Senate passes health insurance Bill
Controversial changes to healthcare financing were passed in the Senate yesterday after two government senators who had excused themselves because of illness returned for the vote.
The Health Insurance Amendment Act was resisted by the three One Bermuda Alliance senators, including Nick Kempe, the Senate Leader, who said it was “rushed” and ineffective.
The legislation was passed after Jason Hayward and Kathy Lynn Simmons attended the debate, despite illness.
Joan Dillas-Wright, the Senate president, said they “got out of their sickbeds to come and support this Bill”.
Mr Kempe's motion to delay the second reading of the Bill was also voted down five to four. He argued that there had been insufficient time to consider the Bill, which was passed by the House of Assembly last Friday.
Mr Kempe's motion was supported by James Jardine, an independent senator, as well as the Opposition, but defeated by the government side.
The Bill was drawn up to allow the Government to pay an annual grant to the Bermuda Hospitals Board, capped at $330 million for the coming year, to replace the existing fee-for-service arrangement under the Health Insurance Amendment Act.
The block payment will be funded by the Government with a more than threefold increase in the amount it takes from monthly premium payments to health insurers, up from $101.97 to $331.97. The legislation will come into effect on June 1.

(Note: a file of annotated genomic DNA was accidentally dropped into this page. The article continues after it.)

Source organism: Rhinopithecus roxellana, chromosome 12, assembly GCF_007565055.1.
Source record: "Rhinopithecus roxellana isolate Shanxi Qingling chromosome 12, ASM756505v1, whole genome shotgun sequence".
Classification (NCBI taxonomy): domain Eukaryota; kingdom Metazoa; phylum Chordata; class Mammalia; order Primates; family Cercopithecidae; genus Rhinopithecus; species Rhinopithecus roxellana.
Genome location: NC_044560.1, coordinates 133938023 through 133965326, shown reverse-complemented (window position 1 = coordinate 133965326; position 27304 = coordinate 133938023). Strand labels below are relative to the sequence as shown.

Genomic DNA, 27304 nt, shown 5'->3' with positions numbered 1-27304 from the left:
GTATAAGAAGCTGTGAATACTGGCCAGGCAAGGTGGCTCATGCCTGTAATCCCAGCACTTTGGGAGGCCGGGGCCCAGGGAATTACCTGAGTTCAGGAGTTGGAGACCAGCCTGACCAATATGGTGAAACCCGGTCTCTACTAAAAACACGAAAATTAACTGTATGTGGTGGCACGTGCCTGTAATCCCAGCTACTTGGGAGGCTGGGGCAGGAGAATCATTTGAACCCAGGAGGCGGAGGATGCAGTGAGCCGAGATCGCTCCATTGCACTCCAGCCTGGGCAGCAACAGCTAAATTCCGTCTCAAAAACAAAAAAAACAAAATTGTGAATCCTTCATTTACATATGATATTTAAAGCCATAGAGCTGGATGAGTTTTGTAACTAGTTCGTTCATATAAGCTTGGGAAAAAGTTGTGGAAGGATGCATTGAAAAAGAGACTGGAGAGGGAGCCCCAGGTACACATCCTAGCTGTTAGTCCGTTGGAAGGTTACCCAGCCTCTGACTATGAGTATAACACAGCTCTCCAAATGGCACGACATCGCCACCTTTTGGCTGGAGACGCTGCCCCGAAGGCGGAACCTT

Anthony Richardson, a Progressive Labour Party senator, earlier tabled the Bill on Mr Hayward's behalf. Mr Richardson said the changes to hospital financing would head off an estimated $20 million increase in healthcare costs.
Marcus Jones, an Opposition senator, said the Bill had been brought to the legislature with “speed and reckless abandon”.
Mr Jones added the legislation failed to tackle rising costs.
He said: “That is where the health costs really hit the Bermudian public really hard.”
Mr Jones added there had been a lack of consultation with insurance companies. Mr Jardine warned that there would be no savings if the hospital over ran its $330 million budget.
He also read out a letter he had received from the Association of Bermuda International Companies, endorsed by the Bermuda Chamber of Commerce, the Bermuda Employers' Council, and the Bermuda Hotel Association, that asked him to push for a rethink on the changes.
Michelle Simmons, an independent senator, said the Government should “go further” instead of “tinkering with one part of the system”.
Mr Kempe said the legislation would not cut costs or bring the island closer to universal health coverage.
He added: “This simply transfers negative claims from the Government's books to the private sector's books”.
Mr Hayward said the legislation was the first in a series of moves to “change our broken system”.
Opposition senators tried to delay approval of the Bill until the next sitting of the Senate on June 5. Independent senators sided with the Government on a final vote, and the Bill was passed by seven votes to three.